Railroad News

Delayed Braking Action by Engineer Intensified Austin MetroRail Tragedy

(Austin, Texas – August 29, 2012)

An investigative article which analyzed Austin Police Dept. documents the Austin American-Statesman obtained after requesting the reports via the Texas Public Information Act was published in Wednesday’s edition of the newspaper in an article bylined by Ben Wear of the newspaper’s staff revealed that Herzog locomotive engineer Kazi Adnan Jahangir, 43, activated the train’s stopping and warning system only after he determined the car could not get off the tracks.

>Jeremy Barta, 32, died and his sons, Ethan, 8, and Corbin, 5, suffered severe facial injuries in the collision with the 134-foot-long train traveling at 40 mph at the crossing, which had a gravel ballast surface that may have contributed to the victim’s car getting momentarily stuck at the crossing.

The document obtained from APD said that the engineer noted that “The car was not moving, but he (Jahangir) thought it would eventually get out of the way. When the car did not, he sounded his bell and horn and began emergency braking procedures.” The synopsis of the police investigator’s report also said that the engineer described the scene as “like a blur.”

Contacted by the American-Statesman news writer Wednesday, Jahangir refused to comment other than to say “I can’t talk about it. My boss told me I can’t talk to anyone.”

A toxicology report on the victim showed the total absence of any alcohol or drugs in Barta’s system, and the APD report also addressed any possible suicidal actions, deeming those as without merit.

Barta’s ex-wife and mother of the two children, Barbara Johns “denied that Jeremy would ever hurt himself or their children,” read the police report.

The Swiss manufacturer of Austin Metro’s light rail trains, Stadler Bussnang AG, said the train, at 40 mph, should have stopped within 325 feet of the application of the emergency brakes. But after analyzing the fact that the train, with the victims’ car impaled on the nose of the train, came to rest 225 feet beyond the crossing, the train may have been as close as 100 feet from the crossing before its brakes were activated.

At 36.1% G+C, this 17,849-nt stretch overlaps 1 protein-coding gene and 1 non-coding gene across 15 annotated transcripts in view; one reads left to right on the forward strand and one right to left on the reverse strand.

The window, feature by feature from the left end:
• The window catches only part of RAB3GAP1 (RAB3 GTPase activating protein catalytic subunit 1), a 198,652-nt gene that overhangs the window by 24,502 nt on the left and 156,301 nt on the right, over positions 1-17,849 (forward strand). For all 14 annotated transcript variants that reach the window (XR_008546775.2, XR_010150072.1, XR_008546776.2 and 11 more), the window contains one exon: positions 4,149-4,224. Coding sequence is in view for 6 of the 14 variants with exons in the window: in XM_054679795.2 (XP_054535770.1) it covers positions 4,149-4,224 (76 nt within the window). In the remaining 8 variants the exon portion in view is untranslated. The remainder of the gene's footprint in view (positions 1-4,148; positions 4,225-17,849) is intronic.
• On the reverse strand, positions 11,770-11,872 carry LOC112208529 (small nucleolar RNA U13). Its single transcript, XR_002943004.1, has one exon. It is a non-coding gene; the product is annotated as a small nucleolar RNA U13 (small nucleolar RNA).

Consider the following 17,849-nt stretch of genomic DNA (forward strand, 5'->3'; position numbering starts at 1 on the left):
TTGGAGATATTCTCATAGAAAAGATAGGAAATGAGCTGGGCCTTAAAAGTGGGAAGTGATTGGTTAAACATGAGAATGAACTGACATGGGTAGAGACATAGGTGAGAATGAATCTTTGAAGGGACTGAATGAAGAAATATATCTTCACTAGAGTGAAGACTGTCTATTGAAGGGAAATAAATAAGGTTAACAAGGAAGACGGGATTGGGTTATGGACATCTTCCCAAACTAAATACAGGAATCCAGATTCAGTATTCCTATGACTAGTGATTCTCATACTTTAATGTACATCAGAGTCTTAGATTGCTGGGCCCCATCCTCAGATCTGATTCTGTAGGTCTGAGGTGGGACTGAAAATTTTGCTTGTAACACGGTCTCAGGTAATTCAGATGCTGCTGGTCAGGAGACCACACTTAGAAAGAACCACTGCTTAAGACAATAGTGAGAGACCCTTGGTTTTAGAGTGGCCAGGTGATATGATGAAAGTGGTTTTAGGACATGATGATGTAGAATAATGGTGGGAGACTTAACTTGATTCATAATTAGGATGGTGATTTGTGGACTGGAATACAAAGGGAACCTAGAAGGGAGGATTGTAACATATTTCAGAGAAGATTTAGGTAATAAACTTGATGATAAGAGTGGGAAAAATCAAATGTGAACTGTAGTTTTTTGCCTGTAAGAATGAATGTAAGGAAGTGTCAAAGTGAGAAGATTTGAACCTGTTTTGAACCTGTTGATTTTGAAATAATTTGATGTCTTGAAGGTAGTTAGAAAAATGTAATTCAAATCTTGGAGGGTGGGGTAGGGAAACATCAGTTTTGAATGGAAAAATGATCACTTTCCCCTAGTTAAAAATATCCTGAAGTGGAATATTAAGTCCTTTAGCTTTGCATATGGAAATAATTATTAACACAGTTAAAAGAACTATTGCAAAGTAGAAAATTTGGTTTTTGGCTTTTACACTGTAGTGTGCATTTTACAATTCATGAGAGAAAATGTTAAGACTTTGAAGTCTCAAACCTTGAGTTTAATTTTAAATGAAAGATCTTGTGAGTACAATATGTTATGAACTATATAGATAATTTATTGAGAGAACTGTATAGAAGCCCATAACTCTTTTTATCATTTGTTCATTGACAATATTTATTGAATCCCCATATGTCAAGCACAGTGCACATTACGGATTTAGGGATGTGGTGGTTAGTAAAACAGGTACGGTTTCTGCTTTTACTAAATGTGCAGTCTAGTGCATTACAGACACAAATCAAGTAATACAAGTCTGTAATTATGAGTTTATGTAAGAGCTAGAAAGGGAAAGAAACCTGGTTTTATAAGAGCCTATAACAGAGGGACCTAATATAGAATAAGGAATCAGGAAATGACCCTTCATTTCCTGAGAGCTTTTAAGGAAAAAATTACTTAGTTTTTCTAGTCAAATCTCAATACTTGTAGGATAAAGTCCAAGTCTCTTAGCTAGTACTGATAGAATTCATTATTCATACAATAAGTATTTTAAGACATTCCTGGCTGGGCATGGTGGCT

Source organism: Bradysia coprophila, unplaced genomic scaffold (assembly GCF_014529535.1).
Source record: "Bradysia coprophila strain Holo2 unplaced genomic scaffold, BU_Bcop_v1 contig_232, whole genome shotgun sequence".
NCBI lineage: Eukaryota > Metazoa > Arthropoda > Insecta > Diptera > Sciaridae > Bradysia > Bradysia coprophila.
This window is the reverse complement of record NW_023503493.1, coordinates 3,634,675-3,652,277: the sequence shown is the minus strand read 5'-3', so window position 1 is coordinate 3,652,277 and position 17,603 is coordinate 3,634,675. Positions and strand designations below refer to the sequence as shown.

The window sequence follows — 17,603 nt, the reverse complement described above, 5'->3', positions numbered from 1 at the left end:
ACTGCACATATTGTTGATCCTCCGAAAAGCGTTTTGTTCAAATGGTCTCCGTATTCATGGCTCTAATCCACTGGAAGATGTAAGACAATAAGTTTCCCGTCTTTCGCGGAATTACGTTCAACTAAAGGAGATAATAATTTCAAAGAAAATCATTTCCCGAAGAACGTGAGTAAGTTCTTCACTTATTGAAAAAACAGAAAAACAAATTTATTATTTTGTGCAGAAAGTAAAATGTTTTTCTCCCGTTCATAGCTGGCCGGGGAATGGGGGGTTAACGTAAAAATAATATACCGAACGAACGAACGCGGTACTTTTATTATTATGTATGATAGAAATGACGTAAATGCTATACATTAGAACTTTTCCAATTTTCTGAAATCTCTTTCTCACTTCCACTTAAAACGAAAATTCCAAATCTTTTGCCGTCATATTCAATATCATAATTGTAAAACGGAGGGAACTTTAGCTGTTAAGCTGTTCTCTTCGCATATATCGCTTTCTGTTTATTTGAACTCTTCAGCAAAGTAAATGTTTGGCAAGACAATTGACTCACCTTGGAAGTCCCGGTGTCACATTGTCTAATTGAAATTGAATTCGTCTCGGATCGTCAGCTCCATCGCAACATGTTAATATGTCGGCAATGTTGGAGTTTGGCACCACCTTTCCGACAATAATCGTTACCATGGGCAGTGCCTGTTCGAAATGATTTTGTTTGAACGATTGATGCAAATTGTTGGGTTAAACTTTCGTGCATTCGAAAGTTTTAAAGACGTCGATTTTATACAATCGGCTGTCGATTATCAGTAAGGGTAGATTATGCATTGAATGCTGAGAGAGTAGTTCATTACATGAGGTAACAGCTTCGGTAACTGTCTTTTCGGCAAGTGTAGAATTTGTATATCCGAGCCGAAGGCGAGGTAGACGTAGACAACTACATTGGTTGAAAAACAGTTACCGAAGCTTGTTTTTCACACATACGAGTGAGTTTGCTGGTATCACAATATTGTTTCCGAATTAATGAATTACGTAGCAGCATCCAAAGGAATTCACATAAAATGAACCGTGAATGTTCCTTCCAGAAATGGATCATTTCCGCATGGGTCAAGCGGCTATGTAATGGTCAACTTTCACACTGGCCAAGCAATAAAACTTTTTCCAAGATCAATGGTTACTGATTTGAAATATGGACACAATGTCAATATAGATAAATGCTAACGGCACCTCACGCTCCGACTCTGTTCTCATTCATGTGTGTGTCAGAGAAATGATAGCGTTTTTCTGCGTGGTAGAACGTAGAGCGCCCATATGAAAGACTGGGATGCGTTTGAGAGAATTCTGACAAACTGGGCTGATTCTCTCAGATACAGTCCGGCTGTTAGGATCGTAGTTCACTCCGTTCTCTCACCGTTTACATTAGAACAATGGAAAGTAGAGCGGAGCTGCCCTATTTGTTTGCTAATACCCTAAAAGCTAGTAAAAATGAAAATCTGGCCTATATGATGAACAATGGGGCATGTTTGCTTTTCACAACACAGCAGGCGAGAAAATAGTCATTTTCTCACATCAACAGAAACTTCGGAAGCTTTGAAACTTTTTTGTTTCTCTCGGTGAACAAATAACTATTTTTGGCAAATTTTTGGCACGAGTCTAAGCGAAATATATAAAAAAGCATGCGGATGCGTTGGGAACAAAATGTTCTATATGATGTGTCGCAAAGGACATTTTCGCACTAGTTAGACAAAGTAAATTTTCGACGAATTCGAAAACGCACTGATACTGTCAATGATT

Capital Metro has announced plans to replace the rock surfaces of the crossing, which is near the Loop 1 Tollway, just south of Scofield Ridge Parkway, as well as all its private crossings, with concrete and asphalt surfaces and flashing lights during the fiscal year beginning October 1, 2013. Scott Eason, with whom Barta and his sons lived, had charged after the tragedy that loose rock and the short, steep incline leading to the tracks, made it difficult to get across the tracks.

When asked about either Capital Metro’s or Herzog’s policies regarding an engineer’s required response to the presence of a person or car on the track, Capital Metro Spokeswoman Erica Macioge offered an ambiguous statement that both the agency and its contractor adhere to the Federal Railroad Administration’s and overall railroad industry’s General Code of Operating Rules. A study of the 152-page book, which governs all rail operations nationwide, or any other federal or corporate rules applying to the situation, by the newspaper’s staff still left the question unanswered.